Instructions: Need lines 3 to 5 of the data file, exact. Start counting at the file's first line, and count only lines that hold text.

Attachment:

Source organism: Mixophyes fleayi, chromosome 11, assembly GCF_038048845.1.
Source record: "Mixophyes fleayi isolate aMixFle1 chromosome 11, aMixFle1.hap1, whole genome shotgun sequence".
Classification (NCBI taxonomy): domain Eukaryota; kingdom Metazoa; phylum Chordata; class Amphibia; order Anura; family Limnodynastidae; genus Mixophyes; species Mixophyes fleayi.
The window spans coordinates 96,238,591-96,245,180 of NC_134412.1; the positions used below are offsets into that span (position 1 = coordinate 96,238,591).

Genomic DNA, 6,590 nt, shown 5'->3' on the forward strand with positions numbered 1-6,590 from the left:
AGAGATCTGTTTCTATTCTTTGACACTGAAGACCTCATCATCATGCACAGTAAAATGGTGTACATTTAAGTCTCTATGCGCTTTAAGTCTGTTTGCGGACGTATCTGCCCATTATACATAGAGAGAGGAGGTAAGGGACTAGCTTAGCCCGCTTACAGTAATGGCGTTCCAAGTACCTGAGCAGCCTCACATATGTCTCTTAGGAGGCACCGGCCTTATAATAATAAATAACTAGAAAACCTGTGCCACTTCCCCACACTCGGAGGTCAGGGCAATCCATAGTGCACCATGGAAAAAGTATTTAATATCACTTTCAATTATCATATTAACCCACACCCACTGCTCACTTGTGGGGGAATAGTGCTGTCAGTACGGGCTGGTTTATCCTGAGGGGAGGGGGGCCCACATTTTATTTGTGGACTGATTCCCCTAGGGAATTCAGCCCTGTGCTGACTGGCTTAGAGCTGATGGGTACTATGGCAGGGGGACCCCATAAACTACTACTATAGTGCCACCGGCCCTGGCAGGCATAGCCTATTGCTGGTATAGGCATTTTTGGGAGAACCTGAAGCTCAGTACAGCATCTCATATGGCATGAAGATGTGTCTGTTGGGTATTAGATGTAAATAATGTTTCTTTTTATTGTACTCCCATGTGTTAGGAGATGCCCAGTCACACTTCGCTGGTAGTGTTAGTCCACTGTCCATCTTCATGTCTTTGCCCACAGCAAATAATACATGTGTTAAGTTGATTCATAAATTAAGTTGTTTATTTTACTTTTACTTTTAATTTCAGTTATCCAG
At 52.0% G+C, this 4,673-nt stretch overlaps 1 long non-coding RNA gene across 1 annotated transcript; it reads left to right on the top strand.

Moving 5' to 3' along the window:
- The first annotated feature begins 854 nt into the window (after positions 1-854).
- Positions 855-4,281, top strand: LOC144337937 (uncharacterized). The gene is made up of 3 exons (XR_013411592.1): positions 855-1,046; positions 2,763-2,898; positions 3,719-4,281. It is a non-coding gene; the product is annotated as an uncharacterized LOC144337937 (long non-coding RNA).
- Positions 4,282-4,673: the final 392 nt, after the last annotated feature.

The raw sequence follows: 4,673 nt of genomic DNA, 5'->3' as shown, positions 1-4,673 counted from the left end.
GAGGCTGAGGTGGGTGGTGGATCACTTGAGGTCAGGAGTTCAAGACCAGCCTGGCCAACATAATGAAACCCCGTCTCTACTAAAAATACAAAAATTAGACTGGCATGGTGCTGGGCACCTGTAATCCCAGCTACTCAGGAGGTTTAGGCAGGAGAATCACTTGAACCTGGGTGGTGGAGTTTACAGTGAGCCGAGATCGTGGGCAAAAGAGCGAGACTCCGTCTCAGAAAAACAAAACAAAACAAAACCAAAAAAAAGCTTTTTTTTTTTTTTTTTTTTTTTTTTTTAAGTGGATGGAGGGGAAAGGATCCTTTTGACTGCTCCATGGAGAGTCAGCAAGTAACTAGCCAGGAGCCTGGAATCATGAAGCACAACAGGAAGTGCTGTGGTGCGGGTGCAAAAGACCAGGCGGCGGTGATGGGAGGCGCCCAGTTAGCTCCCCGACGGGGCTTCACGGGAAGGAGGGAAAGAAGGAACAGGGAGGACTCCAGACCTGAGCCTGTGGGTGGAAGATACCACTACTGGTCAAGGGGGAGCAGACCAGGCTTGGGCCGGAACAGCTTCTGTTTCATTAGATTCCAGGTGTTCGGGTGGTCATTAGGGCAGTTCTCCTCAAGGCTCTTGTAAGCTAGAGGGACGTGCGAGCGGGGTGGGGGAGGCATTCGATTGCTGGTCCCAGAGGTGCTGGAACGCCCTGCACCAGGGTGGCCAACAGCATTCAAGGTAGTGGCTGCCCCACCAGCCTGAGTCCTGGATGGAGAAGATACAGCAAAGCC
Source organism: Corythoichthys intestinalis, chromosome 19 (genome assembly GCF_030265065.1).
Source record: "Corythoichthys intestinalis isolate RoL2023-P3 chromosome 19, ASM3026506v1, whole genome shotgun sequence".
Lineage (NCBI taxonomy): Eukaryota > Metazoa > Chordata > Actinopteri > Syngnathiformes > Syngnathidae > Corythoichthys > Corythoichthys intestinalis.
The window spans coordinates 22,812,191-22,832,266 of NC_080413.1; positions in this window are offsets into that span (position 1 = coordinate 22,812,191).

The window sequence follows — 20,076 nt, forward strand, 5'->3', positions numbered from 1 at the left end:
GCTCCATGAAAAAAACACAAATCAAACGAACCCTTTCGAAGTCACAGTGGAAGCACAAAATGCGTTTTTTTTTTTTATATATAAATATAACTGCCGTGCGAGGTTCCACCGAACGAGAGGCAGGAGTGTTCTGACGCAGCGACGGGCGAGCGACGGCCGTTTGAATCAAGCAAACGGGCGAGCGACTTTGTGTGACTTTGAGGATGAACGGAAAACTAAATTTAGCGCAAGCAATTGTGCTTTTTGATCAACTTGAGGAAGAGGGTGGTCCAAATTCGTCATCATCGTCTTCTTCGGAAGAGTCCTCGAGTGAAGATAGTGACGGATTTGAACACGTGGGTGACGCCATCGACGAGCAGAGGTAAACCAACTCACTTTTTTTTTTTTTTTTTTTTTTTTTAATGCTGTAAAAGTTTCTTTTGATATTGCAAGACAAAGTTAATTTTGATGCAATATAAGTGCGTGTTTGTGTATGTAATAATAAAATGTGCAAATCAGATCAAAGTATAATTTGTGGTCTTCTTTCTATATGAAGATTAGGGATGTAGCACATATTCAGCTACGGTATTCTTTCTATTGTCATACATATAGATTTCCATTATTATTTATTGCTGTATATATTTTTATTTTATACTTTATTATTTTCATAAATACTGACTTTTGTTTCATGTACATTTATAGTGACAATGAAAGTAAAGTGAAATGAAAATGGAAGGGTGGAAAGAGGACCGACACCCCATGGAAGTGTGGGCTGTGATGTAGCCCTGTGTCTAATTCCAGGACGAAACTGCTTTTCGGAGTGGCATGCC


Classification (NCBI taxonomy): domain Eukaryota; kingdom Metazoa; phylum Chordata; class Amphibia; order Anura; family Limnodynastidae; genus Mixophyes; species Mixophyes fleayi.
The window spans coordinates 96,238,591-96,245,180 of NC_134412.1; the positions used below are offsets into that span (position 1 = coordinate 96,238,591).

Genomic DNA, 6,590 nt, shown 5'->3' on the forward strand with positions numbered 1-6,590 from the left: